As a professional accordion player in 1950s Tennessee, Jim Soyk could have hit the big time after he hooked up with a roadshow that featured future superstars Johnny Cash and Carl Perkins.
But he swerved away from life in the fast lane to focus on family life and ran right into a conservative, rural lifestyle in Nez Perce County that suited him far better. He became a colorful local broadcaster and businessman, won two terms on the county commission and served as a pastor in retirement.
Soyk died on June 11 at age 86, and his family paid tribute to that legacy by including his creed in his obituary: “A good name is rather to be chosen than great riches.” (Proverbs 22:1)
He was born into poverty in rural Wisconsin in 1932. At the age of 3, his family moved to Alaska as part of a government program to settle the territory. But they moved back to Wisconsin in 1937 after homesteading on the forbidding landscape proved too rough, according to his family.
But Soyk proved to be a go-getter from an early age, and his multitude of odd jobs during childhood helped keep his impoverished family afloat. In his obituary, his family wrote that his intelligence led him to radio, and he built his first set as teen. He later graduated from the U.S. Navy’s aviation electronics school, and met his first wife, Opal Griggs, while stationed near Memphis, Tenn.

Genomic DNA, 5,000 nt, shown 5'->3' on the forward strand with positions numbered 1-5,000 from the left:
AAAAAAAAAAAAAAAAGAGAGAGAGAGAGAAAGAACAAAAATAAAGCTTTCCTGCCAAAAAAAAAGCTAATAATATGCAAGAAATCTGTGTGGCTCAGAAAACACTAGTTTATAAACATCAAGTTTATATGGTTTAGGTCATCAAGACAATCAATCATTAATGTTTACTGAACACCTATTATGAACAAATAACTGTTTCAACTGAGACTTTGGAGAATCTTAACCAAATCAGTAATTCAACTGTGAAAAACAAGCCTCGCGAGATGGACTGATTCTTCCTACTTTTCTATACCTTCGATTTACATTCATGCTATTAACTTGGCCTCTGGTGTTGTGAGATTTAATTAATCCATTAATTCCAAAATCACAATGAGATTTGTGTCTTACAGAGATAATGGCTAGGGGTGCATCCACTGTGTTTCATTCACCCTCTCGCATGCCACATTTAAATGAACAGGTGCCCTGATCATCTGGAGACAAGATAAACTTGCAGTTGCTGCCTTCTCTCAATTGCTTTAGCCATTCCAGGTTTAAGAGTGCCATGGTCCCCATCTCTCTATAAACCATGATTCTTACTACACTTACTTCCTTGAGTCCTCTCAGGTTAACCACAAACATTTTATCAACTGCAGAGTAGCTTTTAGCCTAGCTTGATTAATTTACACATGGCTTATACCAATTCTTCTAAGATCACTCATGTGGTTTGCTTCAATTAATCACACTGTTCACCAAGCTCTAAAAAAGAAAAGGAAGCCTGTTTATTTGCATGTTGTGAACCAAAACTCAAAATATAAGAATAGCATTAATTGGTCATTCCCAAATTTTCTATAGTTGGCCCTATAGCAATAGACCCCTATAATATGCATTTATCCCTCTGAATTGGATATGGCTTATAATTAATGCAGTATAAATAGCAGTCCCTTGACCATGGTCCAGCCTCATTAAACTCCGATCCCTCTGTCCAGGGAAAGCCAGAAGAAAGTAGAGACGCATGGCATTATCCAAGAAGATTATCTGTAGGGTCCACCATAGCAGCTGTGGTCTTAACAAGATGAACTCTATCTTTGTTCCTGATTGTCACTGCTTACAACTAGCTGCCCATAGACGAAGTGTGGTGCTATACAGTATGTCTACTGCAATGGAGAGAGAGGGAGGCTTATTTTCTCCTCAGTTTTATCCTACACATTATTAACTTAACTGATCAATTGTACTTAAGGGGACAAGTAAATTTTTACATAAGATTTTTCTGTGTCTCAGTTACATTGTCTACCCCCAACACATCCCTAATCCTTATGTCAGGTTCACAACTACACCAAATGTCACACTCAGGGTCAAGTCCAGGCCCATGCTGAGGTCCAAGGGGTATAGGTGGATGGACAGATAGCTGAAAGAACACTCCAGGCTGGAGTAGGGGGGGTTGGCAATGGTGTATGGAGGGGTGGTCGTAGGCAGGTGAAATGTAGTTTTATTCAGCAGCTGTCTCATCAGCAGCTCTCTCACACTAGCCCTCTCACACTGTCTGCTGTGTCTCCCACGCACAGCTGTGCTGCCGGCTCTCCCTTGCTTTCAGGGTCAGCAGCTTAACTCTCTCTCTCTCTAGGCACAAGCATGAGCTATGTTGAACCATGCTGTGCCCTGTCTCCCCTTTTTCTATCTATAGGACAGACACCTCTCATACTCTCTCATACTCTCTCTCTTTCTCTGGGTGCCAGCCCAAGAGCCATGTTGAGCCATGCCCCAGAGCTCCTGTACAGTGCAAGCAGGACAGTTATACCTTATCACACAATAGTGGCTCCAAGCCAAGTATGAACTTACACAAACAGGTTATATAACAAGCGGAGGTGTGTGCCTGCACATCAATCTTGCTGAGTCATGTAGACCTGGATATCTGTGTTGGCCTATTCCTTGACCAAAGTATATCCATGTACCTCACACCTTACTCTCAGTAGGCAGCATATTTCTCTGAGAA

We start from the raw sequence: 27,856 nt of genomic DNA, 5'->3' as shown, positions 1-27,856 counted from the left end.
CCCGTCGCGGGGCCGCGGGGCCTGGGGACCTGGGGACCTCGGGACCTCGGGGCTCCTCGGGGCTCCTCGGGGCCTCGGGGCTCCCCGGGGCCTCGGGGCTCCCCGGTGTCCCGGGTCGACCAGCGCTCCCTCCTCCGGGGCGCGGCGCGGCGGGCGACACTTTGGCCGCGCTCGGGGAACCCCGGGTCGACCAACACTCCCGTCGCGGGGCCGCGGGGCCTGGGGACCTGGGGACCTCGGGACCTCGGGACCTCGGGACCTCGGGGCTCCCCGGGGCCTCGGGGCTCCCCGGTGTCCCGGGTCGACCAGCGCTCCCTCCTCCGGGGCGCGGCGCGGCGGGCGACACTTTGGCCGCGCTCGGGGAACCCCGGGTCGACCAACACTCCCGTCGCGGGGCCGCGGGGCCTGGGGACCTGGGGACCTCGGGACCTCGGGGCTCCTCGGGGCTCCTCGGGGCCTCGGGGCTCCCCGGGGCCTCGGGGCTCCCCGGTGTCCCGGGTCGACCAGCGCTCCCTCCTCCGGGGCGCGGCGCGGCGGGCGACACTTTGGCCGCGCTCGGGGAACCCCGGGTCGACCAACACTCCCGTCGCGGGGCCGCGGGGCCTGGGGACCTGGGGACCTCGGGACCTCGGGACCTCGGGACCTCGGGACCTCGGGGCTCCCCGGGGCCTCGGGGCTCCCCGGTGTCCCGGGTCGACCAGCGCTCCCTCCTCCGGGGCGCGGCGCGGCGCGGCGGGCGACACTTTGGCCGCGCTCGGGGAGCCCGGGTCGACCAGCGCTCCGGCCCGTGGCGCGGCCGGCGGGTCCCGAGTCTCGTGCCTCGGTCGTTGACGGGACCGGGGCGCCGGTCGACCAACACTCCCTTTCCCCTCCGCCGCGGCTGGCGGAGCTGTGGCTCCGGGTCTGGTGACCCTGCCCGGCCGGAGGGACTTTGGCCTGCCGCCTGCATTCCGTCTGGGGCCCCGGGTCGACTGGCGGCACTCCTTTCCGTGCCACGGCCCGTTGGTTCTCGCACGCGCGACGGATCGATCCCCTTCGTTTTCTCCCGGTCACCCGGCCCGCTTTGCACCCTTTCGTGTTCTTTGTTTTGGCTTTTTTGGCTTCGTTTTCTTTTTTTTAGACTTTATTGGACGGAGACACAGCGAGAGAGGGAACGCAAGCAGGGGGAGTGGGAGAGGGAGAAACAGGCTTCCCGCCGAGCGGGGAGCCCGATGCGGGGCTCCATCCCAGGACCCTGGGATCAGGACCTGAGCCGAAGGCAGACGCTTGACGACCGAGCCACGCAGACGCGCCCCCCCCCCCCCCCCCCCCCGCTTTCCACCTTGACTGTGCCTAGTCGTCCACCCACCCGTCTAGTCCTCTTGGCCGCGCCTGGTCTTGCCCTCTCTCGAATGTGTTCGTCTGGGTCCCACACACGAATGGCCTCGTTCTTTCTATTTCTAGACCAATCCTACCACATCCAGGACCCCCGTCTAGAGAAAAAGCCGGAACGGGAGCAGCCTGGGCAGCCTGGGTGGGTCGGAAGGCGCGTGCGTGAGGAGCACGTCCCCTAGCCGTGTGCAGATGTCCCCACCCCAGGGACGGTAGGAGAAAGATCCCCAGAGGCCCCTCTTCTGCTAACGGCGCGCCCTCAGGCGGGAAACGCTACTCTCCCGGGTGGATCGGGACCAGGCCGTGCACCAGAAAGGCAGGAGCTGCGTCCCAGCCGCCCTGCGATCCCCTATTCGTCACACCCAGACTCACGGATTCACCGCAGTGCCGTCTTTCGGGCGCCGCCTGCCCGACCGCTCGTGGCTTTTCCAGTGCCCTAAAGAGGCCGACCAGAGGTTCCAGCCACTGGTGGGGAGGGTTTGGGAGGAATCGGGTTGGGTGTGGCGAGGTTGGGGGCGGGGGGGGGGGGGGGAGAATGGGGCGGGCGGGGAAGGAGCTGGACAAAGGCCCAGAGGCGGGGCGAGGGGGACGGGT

He fully entered the world of broadcasting after leaving the Navy in 1953, joining the staff of a Memphis television station. After that, he worked in radio and played his accordion with the Tennessee Volunteers, a local band that toured with Poor Richard’s Road Show along with the likes of Cash and Perkins.
But life on the road didn’t match up with Soyk’s moral convictions.
“Jim soon realized the dangers to a stable family life that traveling from gig to gig presented,” his obituary said.
He landed at Lewiston’s KLEW-TV in 1957 after a some other radio jobs, working first in sales and then as station manager. Soyk made one of the most important decisions in his life, however, when he returned to radio to work at KRLC as a night disc jockey.
Steve MacKelvie, now of Bend, Ore., knew Soyk well as his father Pat MacKelvie’s on-air partner. And Soyk’s infectious grin was something he remembered well.
“Jim didn’t ever have a serious moment,” said MacKelvie, a 64-year-old airport advertising consultant. “You could be having a tough day and just look at Jim and his smile would make you laugh. He had one of those super-creative, catching smiles that turned the proverbial frown upside down for anyone he came in contact with.”
Soyk helped found a popular top-40 show called “Night Train” that won a loyal following. MacKelvie said the show was a major factor in the introduction of rock music to the area in the late ’50s.
“Jim was the forerunner of personality radio for teenage rock ’n’ roll in the (Lewiston-Clarkston) Valley and, I think, in the Pacific Northwest,” he said. “He was well-known for his ability to understand music because he played music.”
Soyk briefly moved his family to Arkansas for another job opportunity, but came back to Lewiston to sell insurance for a bit until radio called again.